Not all bad hire days start with previously-convicted dishonest job seekers.

Morgan County, Utah apparently thought they were hiring a qualified public administration expert when they hired Garth Day as their council administrator. According to the Standard-Examiner, Day’s 2008 resume reflected that he had a Bachelor of Science degree in political science/public administration from Weber State University. He also displayed a 1998 bachelor of science in urban planning and a 2001 master’s of business administration in public administration, both from Rocheville University, in his office.

The problem is that Day never graduated from Weber State University (a real school) and Rocheville University is a diploma mill as defined by the federal Higher Education Opportunity Act:

DIPLOMA MILL- The term `diploma mill’ means an entity that–

(A)(i) offers, for a fee, degrees, diplomas, or certificates, that may be used to represent to the general public that the individual possessing such a degree, diploma, or certificate has completed a program of postsecondary education or training; and (ii) requires such individual to complete little or no education or coursework to obtain such degree, diploma, or certificate; and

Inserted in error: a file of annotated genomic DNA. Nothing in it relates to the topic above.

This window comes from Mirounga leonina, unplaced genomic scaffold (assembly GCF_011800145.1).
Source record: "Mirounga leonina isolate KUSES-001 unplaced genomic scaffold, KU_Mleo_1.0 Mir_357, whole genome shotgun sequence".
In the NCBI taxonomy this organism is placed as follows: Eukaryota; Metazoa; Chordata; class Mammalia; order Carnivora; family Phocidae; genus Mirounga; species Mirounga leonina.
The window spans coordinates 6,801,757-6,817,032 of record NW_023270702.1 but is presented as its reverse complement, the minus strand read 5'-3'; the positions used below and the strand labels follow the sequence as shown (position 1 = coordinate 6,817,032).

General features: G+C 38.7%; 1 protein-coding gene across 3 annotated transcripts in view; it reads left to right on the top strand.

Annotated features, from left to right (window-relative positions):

(B) lacks accreditation by an accrediting agency or association that is recognized as an accrediting agency or association of institutions of higher education (as such term is defined in section 102) by–
(i) the Secretary pursuant to subpart 2 of part H of title IV; or (ii) a Federal agency, State government, or other organization or association that recognizes accrediting agencies or associations.

Employer Lesson #1:
In my presentations to SHRM chapters, I always say that the employment application is the least expensive integrity test that an employer can ever give a job candidate. If an job seeker is evasive or lies on the employment application, don’t be surprised if the behavior continues into their employment.
Employers should always verify education, employment, and other information provided by a job applicant, even when a particular credential is not required by the job description. A good background screening firm will identify a diploma mill during the verification process.

Unfortunately, Day’s education fraud was not identified until after he plead guilty to embezzling almost $1 million from the county and numerous banks. Had the county simply attempted to verify the claims on Day’s resume prior to placing him in a position where he could create lines of credit with local banks on behalf of the county, they would have identified him as a fraudster and avoided this particular bad hire day.

Employer Lesson #2: 
Even with the most stringent background check, strong business controls should remain in place to ensure that an individual in a position of trust cannot easily take advantage of that trust for their own gain.

Some states, like Texas, make it illegal for a job seeker to use a degree from an identified diploma mill like Rocheville University (which is listed on Texas’ list of diploma mills). In Texas, this is a Class B misdemeanor.

Are any of these individuals who list Rocheville University as the source of their degree working for your company?